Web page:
In his recent book, Range: Why Generalists Triumph in a Specialized World, David Epstein makes the argument that combining knowledge and experience from multiple fields is the optimal path to success. He relies heavily on the worlds of sports, science, corporate culture, and higher education to make his compelling point.
He notes that the case he’s making is not universal, and that there are particular fields and areas of interest for which one cannot categorically state that generalists succeed better than specialists.
So, what about the world of marketing? And, perhaps more importantly, what will be most likely to succeed in a post-COVID world?
According to Epstein’s research, specialists flourish in “kind” learning environments, where patterns recur and feedback is quick and accurate. Think golf, chess, classical-music performance, firefighting, anesthesiology.
By contrast, generalists flourish in “wicked” learning environments, where patterns are harder to discern and feedback is delayed and/or inaccurate—like tennis, jazz, emergency medicine, technological innovation. These are “VUCA” environments, a concept introduced by the U.S. Army War College in 1987 to describe more volatile, uncertain, complex, and ambiguous situations.
Consumer perceptions, social behaviors, category disruption, new technologies, market demand, product innovation, financial forecasting—the number of VUCA factors that comprise the world of marketing have always made our industry more “wicked” than “kind.” It’s why marketing has always been just as much art as science, just as much intuition as reasoning.
And given the volatility, uncertainty, complexity, and ambiguity brought on by COVID-19, can you imagine a more “wicked” environment than the world of marketing going forward?
We can’t, either. That’s why range will be even more favorable than before, and we’ve identified the five qualities of generalists that we believe will be of most benefit to marketing teams and leaders through 2020 and beyond:
It almost goes without saying that the more varied experiences you have and the more people you meet, the more able you are to understand other human beings—not only what they may be thinking, but also what they may be feeling. The ability to appreciate another’s perspective has always been at the heart of creating communications and customer experiences. During and after this crisis, empathy will be needed more than ever.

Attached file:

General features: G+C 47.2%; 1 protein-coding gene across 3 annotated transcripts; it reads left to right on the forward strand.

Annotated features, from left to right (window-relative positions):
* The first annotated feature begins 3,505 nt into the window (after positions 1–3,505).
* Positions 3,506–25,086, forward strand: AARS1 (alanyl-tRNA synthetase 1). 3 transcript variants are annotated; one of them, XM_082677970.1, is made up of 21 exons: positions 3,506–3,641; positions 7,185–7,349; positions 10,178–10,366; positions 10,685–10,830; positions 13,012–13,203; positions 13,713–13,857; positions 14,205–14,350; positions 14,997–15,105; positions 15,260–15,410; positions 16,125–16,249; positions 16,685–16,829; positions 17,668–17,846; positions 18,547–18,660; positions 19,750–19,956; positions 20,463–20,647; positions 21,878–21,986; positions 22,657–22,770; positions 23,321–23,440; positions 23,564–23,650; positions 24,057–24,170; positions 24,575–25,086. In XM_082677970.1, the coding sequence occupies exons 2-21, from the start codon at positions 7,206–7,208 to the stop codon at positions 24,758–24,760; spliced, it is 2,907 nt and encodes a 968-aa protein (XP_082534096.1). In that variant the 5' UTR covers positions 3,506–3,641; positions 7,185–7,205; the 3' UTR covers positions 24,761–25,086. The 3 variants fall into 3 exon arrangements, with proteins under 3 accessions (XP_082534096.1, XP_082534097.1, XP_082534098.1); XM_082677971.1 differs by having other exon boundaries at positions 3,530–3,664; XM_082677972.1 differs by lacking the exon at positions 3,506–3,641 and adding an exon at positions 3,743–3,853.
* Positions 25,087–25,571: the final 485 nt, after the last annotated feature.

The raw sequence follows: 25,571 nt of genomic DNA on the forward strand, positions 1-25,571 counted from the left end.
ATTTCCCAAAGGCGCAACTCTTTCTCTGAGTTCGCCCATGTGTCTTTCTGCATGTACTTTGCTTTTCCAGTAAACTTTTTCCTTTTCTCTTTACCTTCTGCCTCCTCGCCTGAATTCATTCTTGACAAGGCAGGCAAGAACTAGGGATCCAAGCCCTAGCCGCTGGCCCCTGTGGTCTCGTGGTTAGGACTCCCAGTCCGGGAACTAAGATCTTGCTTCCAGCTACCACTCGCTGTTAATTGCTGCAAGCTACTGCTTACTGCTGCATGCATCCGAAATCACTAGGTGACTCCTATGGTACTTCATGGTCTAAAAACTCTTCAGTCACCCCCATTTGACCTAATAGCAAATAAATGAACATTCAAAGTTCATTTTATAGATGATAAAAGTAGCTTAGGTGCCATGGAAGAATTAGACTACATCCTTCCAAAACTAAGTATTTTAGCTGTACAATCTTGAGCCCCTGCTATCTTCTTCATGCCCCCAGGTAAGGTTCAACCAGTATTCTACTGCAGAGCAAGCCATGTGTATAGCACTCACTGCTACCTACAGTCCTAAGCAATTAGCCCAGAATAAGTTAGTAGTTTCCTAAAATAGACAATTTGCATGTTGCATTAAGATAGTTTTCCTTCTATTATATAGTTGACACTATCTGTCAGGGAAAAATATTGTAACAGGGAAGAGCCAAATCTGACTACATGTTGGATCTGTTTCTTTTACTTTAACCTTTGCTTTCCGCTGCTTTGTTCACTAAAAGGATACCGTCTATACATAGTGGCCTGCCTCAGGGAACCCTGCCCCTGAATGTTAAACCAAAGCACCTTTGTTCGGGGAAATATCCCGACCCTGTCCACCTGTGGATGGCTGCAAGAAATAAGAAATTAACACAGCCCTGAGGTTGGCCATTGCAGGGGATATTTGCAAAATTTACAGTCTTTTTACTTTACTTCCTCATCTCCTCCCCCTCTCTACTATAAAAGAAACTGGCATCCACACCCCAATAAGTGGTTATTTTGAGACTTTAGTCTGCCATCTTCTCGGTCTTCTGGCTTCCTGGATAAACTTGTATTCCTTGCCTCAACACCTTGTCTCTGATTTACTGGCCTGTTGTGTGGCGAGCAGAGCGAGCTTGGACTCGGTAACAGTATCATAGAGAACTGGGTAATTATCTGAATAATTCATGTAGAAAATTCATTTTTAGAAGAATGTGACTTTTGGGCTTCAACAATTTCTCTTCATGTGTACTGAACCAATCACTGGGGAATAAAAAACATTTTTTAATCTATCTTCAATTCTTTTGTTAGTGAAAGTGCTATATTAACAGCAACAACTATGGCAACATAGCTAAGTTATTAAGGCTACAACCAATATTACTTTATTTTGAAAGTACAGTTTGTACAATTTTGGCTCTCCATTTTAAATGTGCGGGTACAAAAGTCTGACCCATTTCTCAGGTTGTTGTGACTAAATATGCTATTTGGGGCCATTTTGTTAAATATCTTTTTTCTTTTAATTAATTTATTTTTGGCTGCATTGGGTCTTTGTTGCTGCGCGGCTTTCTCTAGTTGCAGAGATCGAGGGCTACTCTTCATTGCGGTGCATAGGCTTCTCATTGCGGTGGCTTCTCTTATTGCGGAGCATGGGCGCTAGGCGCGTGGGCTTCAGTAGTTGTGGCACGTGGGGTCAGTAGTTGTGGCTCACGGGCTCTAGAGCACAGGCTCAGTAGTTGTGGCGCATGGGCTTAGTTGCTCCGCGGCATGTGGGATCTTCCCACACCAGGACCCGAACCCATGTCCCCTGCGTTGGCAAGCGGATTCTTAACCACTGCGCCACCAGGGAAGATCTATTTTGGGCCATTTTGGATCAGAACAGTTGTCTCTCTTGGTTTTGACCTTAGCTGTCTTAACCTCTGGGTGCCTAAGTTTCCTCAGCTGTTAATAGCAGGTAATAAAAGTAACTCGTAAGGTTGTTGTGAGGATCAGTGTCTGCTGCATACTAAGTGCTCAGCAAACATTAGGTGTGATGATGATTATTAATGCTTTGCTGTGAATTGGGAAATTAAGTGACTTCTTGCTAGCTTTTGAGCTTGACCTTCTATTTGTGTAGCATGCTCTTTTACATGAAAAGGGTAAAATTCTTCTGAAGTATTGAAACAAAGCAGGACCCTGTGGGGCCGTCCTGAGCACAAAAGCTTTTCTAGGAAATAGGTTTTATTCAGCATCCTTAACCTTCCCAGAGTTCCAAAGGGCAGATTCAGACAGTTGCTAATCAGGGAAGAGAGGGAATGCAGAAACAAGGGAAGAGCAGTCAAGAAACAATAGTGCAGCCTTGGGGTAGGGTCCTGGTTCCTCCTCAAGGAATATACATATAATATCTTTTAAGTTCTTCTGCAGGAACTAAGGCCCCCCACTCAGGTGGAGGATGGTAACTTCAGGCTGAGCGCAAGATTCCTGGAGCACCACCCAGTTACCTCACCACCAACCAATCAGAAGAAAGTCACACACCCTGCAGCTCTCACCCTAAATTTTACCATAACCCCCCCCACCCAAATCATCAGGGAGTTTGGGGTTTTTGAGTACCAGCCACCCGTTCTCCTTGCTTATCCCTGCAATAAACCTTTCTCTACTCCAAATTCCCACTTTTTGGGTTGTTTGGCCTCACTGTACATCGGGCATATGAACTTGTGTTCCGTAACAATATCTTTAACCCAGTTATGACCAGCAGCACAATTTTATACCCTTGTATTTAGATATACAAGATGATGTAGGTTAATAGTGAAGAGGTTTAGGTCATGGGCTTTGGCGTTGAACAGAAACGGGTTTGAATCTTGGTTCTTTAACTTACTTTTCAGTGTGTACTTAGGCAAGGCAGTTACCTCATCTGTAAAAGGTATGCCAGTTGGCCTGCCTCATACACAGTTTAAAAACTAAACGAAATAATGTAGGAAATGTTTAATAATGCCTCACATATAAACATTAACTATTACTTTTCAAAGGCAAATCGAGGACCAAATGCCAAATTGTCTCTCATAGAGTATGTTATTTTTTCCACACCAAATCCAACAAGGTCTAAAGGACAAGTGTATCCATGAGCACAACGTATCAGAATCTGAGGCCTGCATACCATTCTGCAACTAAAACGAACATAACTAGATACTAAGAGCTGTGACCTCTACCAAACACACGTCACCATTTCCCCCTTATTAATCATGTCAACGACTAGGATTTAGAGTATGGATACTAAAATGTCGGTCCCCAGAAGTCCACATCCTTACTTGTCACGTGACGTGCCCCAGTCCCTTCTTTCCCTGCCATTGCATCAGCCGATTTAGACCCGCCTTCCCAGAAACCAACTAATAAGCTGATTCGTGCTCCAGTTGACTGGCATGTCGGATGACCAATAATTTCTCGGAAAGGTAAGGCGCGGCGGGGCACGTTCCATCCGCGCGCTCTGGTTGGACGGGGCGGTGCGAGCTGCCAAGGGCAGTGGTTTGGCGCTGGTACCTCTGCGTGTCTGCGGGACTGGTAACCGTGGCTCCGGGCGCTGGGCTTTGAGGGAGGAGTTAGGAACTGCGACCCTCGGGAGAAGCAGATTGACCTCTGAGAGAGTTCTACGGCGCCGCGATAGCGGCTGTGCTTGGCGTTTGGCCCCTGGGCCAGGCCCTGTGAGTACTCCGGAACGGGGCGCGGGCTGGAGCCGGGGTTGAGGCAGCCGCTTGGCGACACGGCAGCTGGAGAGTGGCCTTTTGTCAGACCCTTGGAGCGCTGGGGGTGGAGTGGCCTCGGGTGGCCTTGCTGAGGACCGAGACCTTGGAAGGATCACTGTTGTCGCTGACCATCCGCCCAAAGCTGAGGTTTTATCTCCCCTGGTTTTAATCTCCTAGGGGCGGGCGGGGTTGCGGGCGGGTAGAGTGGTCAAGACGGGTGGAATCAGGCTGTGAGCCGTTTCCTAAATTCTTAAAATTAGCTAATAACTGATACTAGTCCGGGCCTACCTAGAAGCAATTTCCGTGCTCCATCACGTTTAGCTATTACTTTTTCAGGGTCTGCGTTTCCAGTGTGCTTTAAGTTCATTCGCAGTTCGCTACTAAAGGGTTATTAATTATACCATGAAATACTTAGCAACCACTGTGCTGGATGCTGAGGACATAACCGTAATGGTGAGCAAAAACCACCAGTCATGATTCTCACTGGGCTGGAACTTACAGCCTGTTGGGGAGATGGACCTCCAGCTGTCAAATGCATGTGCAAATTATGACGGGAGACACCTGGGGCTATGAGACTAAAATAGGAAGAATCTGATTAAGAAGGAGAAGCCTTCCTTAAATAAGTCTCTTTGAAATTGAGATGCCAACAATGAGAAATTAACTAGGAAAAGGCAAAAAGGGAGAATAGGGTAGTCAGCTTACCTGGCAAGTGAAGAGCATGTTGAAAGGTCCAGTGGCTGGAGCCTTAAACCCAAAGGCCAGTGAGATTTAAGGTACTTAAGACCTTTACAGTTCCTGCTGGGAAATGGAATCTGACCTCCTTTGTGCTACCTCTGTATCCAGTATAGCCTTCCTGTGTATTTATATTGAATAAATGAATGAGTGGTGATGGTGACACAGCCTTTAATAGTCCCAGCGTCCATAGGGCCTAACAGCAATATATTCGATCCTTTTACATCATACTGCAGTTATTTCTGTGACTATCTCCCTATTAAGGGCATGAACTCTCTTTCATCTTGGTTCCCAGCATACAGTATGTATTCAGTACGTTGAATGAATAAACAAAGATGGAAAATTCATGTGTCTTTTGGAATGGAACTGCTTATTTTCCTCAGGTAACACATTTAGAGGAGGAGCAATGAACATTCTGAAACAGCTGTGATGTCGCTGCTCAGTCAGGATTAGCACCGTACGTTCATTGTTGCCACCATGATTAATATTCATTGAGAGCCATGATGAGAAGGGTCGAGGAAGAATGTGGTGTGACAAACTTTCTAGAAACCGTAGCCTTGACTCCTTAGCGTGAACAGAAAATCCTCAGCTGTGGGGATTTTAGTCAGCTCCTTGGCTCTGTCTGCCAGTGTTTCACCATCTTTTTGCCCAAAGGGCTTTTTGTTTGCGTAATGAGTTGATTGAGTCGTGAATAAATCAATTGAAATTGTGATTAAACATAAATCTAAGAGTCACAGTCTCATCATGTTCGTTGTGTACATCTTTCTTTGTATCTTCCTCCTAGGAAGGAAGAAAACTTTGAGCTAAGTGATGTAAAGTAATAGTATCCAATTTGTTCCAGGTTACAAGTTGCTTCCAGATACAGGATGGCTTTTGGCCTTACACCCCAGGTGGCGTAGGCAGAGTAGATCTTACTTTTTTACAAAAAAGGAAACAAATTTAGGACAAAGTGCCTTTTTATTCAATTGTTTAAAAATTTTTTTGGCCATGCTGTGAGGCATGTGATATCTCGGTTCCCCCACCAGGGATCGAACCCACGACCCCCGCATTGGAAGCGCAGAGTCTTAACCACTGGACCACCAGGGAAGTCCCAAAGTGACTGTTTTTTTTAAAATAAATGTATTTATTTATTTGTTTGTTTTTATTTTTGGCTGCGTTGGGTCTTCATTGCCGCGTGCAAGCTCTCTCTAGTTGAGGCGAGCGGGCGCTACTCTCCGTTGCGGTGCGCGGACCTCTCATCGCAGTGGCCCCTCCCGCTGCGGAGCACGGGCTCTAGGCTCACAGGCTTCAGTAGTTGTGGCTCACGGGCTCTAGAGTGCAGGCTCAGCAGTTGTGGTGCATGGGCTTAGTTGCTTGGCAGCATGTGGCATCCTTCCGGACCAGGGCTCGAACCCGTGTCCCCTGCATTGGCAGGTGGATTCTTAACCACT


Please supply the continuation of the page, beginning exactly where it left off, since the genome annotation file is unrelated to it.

Insights are the springboard for ideas, igniting the creative process through a new way to look at a problem. That’s why many of the best brand strategists come from varied backgrounds; differing perspectives produce new angles. As we veer into an uncertain “next normal” following COVID-19, what people want and need (and the motivations behind those wants and needs) will be tougher to understand—which means marketers who are particularly skilled at generating insights (the why behind what people say and do) will become increasingly valuable.
Since the turn of the century, there’s been a litany of research and literature on creativity. And much of it points out that most ideas now, if not all ideas entirely, are not completely new at all. Rather, ideas are new combinations of pre-existing ideas. And evidence has shown that this creative ideation process is particularly likely to occur when an existing idea (or set of ideas) migrates from one field to another. So the more fields and ideas a team is exposed to, the more fruitful the environment is for creativity. Without a doubt, we’re going to need as many creative ideas as possible to navigate a new reality.
COVID-19 will teach us many lessons, perhaps none as incisive as the value of adapting quickly. In many ways, this pandemic has exposed a rigidity across industries, markets, institutions, and societies that has led to tragic consequences in some cases. Marketers without the ability to pivot will lose share of mind and share of wallet to those who can adapt and optimize rapidly. And having a range of knowledge and experiences will help marketing organizations more capably recognize possibilities, define opportunities, and determine a path forward.
The significant role of grit in success has gotten a lot of attention over the past few years. Whatever you call it—grit, tenacity, resilience, determination—it might arguably be our most indispensable quality moving forward. Grit requires vulnerability, allows for disappointment, embraces failure, and prioritizes progress over perfection. It’s about overcoming adversity, and those with experience in multiple disciplines have had to show resolve across a wider set of adversities. In the face of various obstacles, they’re able to make connections and develop solutions that their more specialized peers can’t see.
"And that is what a rapidly changing, wicked world demands—conceptual reasoning skill that can connect new ideas and work across contexts." ~ David Epstein
Breadth is not the enemy of depth. On the contrary, breadth allows us to explore problems more deeply by uncovering new ways of looking at them.
Breadth, in turn, breeds empathy, insight, creativity, flexibility, and grit. Following this pandemic, marketers will need to employ these qualities more than ever to navigate a more volatile, uncertain, complex, and ambiguous world.
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